The Battleship USS Texas Will Be Moved For Restoration If Engineers Deem It Safe

The Texas Legislature approved $35 million for the project, but only if it’s clear that moving the ship won’t cause it to sink and potentially block the busy Houston Ship Channel.

By Michael MarksJune 7, 2019 12:39 pm,

Today, the USS Texas sits docked in the Houston Ship Channel as a floating museum. But on this date, 75 years ago, it was in in the English Channel, just off the coast of Normandy. Its crew had spent the previous day bombarding German forces onshore, softening them up for the D-Day invasion of Omaha Beach. It was a historic day in the life of a historic ship. Of all the U.S. battleships used in both world wars, only the Texas remains – but just barely. Thousands of gallons of water leak into the ship every day. Over the years, the state spent millions to keep it afloat. But as the bills piled up, two options emerged: either spend $100 million to permanently raise the ship from the water, or scrap it.

Bruce Bramlett, the executive director of the Battleship Texas Foundation, was set on finding a choice besides “the undoable” and “the unthinkable” – terms he coined for the project. And he might have done it. Last month, the state legislature appropriated $35 million to have the ship towed to a dry dock, get its hull repaired and then have it hauled back to Texas. The money is contingent on getting the go-ahead from engineers who are now studying whether the project is feasible.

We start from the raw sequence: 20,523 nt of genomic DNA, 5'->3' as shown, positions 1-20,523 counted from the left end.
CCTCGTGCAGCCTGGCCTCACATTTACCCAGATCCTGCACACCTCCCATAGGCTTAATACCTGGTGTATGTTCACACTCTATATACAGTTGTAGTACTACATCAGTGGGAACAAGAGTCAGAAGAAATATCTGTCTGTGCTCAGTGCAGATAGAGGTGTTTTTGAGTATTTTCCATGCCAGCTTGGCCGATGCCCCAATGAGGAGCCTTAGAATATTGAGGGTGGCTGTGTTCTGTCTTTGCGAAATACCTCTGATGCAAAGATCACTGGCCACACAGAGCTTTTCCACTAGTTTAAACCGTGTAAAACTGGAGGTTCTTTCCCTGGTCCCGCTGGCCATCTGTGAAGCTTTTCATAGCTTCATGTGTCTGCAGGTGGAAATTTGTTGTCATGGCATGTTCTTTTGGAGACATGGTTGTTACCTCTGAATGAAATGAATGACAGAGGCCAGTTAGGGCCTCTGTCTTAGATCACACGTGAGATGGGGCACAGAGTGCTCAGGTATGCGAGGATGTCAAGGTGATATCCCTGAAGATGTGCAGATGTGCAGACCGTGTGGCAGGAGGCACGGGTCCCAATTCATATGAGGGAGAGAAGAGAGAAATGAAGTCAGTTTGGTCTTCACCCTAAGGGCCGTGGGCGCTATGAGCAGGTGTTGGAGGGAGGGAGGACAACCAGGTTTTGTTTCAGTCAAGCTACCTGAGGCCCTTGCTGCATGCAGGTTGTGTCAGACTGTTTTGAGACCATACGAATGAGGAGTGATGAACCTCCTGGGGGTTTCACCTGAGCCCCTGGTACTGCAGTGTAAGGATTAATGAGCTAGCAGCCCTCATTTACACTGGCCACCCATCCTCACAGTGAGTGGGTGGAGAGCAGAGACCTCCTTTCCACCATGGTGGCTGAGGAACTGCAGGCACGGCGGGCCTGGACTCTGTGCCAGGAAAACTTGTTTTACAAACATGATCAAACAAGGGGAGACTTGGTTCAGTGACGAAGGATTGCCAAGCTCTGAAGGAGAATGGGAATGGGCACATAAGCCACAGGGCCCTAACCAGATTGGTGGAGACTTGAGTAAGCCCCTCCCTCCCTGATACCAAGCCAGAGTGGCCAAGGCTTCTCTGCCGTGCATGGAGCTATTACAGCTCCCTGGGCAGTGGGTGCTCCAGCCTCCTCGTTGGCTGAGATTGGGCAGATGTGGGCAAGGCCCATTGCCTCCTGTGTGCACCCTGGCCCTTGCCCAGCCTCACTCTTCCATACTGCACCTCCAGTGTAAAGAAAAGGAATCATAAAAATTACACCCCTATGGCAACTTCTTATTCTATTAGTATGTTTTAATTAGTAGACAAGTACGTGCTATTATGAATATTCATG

“In order to do this, obviously, we first had to convince the legislature that it is doable. If it turns out it’s not, they’re not going to release a penny. And I wouldn’t blame ‘em,” Bramlett says.

Some have already questioned whether moving the ship can be done. Rep. Brian Babin’s district includes the site where the ship is docked. Earlier this week, Babin wrote an op-ed in the Houston Chronicle. In it, he warned that moving the Texas from its docked position through the 50-mile-long Houston Ship Channel could result in a worst-case scenario: the Texas sinking, and in the process, blocking one of the busiest ports in the country. But Bramlett isn’t deterred.

“If we can’t do this safely, that ship’s not gonna move a foot,” Bramlett says. “We’re not gonna move that ship if there’s a risk.”

If it can move, though, the question is, where will it come back to? The current site attracts about 80,000 visitors each year, which, according to Bramlett, doesn’t bring in enough revenue for the ship to pay for itself.

“That doesn’t even come close to covering the cost of operating the ship, let alone dealing with leaks,” he says.

So, right now, the state and Bramlett are taking bids from communities that would like to be the next home of the USS Texas – somewhere that can generate more revenue than its current spot. He hopes to make a decision by the end of the summer.